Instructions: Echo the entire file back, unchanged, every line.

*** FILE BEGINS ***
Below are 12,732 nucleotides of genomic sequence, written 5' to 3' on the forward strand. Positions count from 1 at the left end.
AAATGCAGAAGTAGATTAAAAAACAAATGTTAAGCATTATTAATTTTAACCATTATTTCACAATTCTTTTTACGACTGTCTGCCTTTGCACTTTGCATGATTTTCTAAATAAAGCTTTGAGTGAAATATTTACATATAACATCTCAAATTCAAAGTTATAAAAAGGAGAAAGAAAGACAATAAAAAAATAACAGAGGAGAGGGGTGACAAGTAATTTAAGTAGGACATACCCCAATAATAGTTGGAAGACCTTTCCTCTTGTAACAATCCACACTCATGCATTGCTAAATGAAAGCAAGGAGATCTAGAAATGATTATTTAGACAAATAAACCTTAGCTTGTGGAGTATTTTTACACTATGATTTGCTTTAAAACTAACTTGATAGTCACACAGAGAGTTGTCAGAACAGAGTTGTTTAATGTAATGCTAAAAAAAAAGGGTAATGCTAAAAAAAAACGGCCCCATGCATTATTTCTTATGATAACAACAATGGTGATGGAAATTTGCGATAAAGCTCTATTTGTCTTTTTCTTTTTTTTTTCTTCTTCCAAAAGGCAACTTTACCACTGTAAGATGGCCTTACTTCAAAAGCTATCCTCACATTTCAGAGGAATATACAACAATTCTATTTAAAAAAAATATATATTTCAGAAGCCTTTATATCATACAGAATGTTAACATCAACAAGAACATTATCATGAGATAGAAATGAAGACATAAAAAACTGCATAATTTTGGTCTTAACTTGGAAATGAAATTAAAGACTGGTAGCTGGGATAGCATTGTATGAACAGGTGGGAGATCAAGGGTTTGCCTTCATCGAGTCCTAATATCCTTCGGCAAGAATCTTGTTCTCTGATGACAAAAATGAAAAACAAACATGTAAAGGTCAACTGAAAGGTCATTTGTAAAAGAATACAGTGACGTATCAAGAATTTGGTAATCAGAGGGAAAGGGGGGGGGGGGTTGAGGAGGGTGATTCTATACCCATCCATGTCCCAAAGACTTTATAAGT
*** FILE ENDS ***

Below are 12,732 nucleotides of genomic sequence, written 5' to 3' on the forward strand. Positions count from 1 at the left end.
AAATGCAGAAGTAGATTAAAAAACAAATGTTAAGCATTATTAATTTTAACCATTATTTCACAATTCTTTTTACGACTGTCTGCCTTTGCACTTTGCATGATTTTCTAAATAAAGCTTTGAGTGAAATATTTACATATAACATCTCAAATTCAAAGTTATAAAAAGGAGAAAGAAAGACAATAAAAAAATAACAGAGGAGAGGGGTGACAAGTAATTTAAGTAGGACATACCCCAATAATAGTTGGAAGACCTTTCCTCTTGTAACAATCCACACTCATGCATTGCTAAATGAAAGCAAGGAGATCTAGAAATGATTATTTAGACAAATAAACCTTAGCTTGTGGAGTATTTTTACACTATGATTTGCTTTAAAACTAACTTGATAGTCACACAGAGAGTTGTCAGAACAGAGTTGTTTAATGTAATGCTAAAAAAAAAGGGTAATGCTAAAAAAAAACGGCCCCATGCATTATTTCTTATGATAACAACAATGGTGATGGAAATTTGCGATAAAGCTCTATTTGTCTTTTTCTTTTTTTTTTCTTCTTCCAAAAGGCAACTTTACCACTGTAAGATGGCCTTACTTCAAAAGCTATCCTCACATTTCAGAGGAATATACAACAATTCTATTTAAAAAAAATATATATTTCAGAAGCCTTTATATCATACAGAATGTTAACATCAACAAGAACATTATCATGAGATAGAAATGAAGACATAAAAAACTGCATAATTTTGGTCTTAACTTGGAAATGAAATTAAAGACTGGTAGCTGGGATAGCATTGTATGAACAGGTGGGAGATCAAGGGTTTGCCTTCATCGAGTCCTAATATCCTTCGGCAAGAATCTTGTTCTCTGATGACAAAAATGAAAAACAAACATGTAAAGGTCAACTGAAAGGTCATTTGTAAAAGAATACAGTGACGTATCAAGAATTTGGTAATCAGAGGGAAAGGGGGGGGGGGGTTGAGGAGGGTGATTCTATACCCATCCATGTCCCAAAGACTTTATAAGT